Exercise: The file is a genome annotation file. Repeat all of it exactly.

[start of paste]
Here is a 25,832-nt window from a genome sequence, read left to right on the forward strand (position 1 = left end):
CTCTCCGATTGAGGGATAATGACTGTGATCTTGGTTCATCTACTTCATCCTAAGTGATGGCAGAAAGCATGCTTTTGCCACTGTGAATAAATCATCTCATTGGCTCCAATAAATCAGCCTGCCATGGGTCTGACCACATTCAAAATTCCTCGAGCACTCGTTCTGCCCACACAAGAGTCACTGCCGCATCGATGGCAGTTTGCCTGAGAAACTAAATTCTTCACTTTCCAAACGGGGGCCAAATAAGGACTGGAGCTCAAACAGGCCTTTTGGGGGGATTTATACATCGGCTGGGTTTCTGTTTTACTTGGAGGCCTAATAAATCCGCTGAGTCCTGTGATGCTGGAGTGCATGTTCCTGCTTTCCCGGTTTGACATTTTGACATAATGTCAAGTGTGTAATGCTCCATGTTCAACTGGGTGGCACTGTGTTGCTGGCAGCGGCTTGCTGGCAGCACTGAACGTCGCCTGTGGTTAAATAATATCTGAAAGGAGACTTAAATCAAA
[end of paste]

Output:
Here is a 25,832-nt window from a genome sequence, read left to right on the forward strand (position 1 = left end):
CTCTCCGATTGAGGGATAATGACTGTGATCTTGGTTCATCTACTTCATCCTAAGTGATGGCAGAAAGCATGCTTTTGCCACTGTGAATAAATCATCTCATTGGCTCCAATAAATCAGCCTGCCATGGGTCTGACCACATTCAAAATTCCTCGAGCACTCGTTCTGCCCACACAAGAGTCACTGCCGCATCGATGGCAGTTTGCCTGAGAAACTAAATTCTTCACTTTCCAAACGGGGGCCAAATAAGGACTGGAGCTCAAACAGGCCTTTTGGGGGGATTTATACATCGGCTGGGTTTCTGTTTTACTTGGAGGCCTAATAAATCCGCTGAGTCCTGTGATGCTGGAGTGCATGTTCCTGCTTTCCCGGTTTGACATTTTGACATAATGTCAAGTGTGTAATGCTCCATGTTCAACTGGGTGGCACTGTGTTGCTGGCAGCGGCTTGCTGGCAGCACTGAACGTCGCCTGTGGTTAAATAATATCTGAAAGGAGACTTAAATCAAA